I’m perfectly happy with Windows 8. I find it fast, stable, and easy to use with the help of free Classic Shell. But some people don’t like Windows 8, no matter how it’s improved or modified. For these people, the best way to cure what ails Windows 8 may be a return to Windows 7, which still works just fine and probably isn’t going to go away anytime soon.
My wife is one of the people who is not getting along with Windows 8. She upgraded to it, on my advice, using the $14.99 Windows 8 upgrade offer for all Windows 7 computers purchased since June 2, 2012.
Her troubles started with that offer, before she even got Windows 8 fully installed: Her attempt to use the “program code” while paying for her software purchase failed, and her debit card was charged $39.99, not $14.99. Whoops!
Attempts to reach a Microsoft representative by phone to correct the overcharge resulted in several endless waits — over an hour — on hold, with no success in contacting an actual representative.
So we start out with Debbie paying $39.99 for something Microsoft has repeatedly claimed she should have gotten for $14.99. But $25 isn’t a huge sum of money if the software does what it’s supposed to, in this case act as a reliable operating system for Debbie’s Acer One laptop, bought from Wal~Mart last Fall.
This little laptop was happy with Windows 7 Home Premium. With Windows 8 Pro, it spontaneously reboots several times a day, loses the wireless connection frequently because the wireless device driver inexplicably stops working, and exhibits other unhealthy symptoms Debbie never experienced with Windows 7. Not good!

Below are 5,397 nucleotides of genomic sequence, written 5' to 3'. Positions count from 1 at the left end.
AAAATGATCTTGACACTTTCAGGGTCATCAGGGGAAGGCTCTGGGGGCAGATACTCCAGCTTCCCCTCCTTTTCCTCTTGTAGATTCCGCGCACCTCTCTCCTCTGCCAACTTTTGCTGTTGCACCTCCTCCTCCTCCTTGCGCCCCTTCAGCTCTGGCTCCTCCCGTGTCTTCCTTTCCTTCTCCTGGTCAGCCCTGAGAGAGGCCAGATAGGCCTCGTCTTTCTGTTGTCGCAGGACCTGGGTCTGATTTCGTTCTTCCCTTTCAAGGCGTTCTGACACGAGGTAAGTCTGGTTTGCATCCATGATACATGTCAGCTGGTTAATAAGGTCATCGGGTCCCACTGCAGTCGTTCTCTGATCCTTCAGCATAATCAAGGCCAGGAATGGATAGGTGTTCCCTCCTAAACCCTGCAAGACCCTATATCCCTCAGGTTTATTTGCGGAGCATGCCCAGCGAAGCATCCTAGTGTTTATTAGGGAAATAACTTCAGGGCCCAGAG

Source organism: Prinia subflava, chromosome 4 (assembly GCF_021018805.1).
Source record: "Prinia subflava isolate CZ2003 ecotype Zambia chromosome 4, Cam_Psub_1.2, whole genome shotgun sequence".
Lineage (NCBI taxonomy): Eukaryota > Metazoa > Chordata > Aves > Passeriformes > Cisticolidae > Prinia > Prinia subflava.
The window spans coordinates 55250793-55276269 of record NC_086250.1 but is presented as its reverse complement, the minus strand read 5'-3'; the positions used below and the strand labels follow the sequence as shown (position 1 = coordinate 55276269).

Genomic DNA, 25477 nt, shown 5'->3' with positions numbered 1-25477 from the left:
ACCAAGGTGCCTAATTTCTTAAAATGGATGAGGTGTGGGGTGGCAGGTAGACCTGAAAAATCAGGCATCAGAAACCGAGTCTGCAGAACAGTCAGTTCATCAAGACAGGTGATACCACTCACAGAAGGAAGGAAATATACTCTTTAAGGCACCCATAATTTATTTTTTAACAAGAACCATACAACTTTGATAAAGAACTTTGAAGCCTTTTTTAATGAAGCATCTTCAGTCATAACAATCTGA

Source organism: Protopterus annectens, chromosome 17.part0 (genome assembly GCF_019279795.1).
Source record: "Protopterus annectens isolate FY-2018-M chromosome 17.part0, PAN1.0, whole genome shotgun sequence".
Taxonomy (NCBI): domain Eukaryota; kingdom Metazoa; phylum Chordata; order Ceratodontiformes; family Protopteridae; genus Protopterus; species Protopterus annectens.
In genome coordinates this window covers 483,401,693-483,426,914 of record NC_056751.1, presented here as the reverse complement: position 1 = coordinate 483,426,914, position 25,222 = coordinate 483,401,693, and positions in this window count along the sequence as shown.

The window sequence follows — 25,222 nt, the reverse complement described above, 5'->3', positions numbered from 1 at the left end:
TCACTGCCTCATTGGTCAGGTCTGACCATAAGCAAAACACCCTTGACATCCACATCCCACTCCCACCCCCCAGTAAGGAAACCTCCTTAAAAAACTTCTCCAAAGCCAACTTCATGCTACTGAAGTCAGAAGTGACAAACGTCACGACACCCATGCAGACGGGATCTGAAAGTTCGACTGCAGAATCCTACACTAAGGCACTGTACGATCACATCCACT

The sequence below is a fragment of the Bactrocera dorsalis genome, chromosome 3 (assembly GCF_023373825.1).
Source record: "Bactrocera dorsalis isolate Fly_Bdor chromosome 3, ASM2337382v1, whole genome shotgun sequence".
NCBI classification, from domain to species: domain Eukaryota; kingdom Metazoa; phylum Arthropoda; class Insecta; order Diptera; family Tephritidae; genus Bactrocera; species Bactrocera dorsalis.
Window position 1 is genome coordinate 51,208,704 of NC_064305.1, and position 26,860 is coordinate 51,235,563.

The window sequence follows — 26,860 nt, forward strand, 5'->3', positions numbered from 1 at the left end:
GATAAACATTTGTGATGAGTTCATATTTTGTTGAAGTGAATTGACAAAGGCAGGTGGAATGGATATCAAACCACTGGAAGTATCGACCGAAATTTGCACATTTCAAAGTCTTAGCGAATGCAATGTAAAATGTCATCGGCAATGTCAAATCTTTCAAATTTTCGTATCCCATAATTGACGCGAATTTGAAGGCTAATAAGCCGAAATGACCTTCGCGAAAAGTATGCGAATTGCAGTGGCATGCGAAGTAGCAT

Strangely, I have an identical Acer laptop, upgraded it to Windows 8, and have had none of these problems. The only difference between Debbie’s Acer and mine is the amount of RAM; I bumped hers to 4 GB and mine to 8 GB because I edit videos and she does not.
Microsoft says the minimum RAM requirement for Windows 8, 64 bit, is 2 GB.
I dropped mine to 4 GB to see what would happen. Still runs fine. A little slower on graphics work and a LOT slower with video, but that is to be expected. But still lit off quickly, ran well, no problems with the Atheros wireless.
In disgust, my wife is dropping back to Windows 7, $40 poorer. And she is not the only person to make this decision.
My Facebook friend and fellow writer Pam Baker has also gone back to Windows 7.
Pam says, “Tech savvy folks tend to prefer Linux and are quite comfortable setting it up to their liking. But people who prefer to use Windows typically don’t want what they see as unnecessary complications; they just want to click or touch and go. Since this ease-of-use aspect is a big part of Windows’ appeal, I don’t understand why MS would butcher that and provide a Windows 8 with no start menu and excessive steps to do even the most basic functions. The result is frustrated users and considerable loss in productivity. More often than not, a fast “upgrade” to the more user-friendly Windows 7 is the best solution for many users.”
Steven J. Vaughan-Nichols (SJVN) )is a dyed-in-the-polyester techie, IT writer, and Linux user, and he too has gone back to Windows 7 after trying Windows 8. He asks, “Do you want a real upgrade from Windows 8?” and answers himself, “If I can’t talk you into Linux, your next best move is to Windows 7. It works. Windows 8? Not so much.”
If you’re frustrated with Windows 8, I am going to echo SJVN’s comment: If I can’t talk you into Linux, your next best move is to Windows 7.
We’ll talk about Linux another day; I run Linux and like it, but there are reasons not everyone can use it — and why (sob) I can’t use it all the time, either.